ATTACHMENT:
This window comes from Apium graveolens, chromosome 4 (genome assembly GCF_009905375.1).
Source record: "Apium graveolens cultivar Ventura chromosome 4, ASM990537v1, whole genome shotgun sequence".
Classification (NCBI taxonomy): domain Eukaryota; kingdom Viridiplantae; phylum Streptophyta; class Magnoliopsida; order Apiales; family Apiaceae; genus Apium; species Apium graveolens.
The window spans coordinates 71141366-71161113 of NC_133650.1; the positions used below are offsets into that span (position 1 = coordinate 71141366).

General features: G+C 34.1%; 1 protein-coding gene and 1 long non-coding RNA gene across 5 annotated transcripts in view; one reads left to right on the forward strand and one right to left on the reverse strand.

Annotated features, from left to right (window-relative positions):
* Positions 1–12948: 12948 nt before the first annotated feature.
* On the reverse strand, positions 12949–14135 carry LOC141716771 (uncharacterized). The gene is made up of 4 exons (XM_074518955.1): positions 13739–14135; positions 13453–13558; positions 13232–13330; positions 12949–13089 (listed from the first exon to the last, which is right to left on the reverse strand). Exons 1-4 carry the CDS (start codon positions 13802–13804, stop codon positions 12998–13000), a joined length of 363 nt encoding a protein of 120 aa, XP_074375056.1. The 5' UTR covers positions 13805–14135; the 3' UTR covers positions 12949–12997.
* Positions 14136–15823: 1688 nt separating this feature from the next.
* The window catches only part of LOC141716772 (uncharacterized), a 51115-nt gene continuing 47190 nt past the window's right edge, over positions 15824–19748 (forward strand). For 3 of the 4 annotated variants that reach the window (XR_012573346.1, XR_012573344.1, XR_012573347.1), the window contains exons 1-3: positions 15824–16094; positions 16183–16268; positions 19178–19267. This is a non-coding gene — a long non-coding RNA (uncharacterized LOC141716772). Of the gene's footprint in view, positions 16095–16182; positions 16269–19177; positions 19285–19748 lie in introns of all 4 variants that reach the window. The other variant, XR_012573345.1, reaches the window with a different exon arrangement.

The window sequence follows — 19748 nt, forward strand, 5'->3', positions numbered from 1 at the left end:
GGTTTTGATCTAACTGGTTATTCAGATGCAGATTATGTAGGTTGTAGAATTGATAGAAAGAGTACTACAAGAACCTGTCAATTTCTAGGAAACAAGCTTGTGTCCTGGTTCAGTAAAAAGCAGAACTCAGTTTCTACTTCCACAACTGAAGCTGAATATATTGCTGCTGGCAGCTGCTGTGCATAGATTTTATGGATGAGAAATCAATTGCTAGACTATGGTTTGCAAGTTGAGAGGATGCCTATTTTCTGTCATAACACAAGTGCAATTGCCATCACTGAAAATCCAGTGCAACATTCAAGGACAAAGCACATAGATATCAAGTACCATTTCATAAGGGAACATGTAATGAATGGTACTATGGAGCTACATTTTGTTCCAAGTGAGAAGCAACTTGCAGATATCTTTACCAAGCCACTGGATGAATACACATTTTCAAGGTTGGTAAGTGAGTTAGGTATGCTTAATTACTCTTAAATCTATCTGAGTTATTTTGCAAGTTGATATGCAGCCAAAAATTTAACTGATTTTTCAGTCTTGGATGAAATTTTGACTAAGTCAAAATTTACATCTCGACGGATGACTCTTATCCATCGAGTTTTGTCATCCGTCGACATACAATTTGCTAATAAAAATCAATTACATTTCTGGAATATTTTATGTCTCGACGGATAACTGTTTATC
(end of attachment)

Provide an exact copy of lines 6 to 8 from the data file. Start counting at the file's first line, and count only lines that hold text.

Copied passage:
Annotated features, from left to right (window-relative positions):
* Positions 1–12948: 12948 nt before the first annotated feature.
* On the reverse strand, positions 12949–14135 carry LOC141716771 (uncharacterized). The gene is made up of 4 exons (XM_074518955.1): positions 13739–14135; positions 13453–13558; positions 13232–13330; positions 12949–13089 (listed from the first exon to the last, which is right to left on the reverse strand). Exons 1-4 carry the CDS (start codon positions 13802–13804, stop codon positions 12998–13000), a joined length of 363 nt encoding a protein of 120 aa, XP_074375056.1. The 5' UTR covers positions 13805–14135; the 3' UTR covers positions 12949–12997.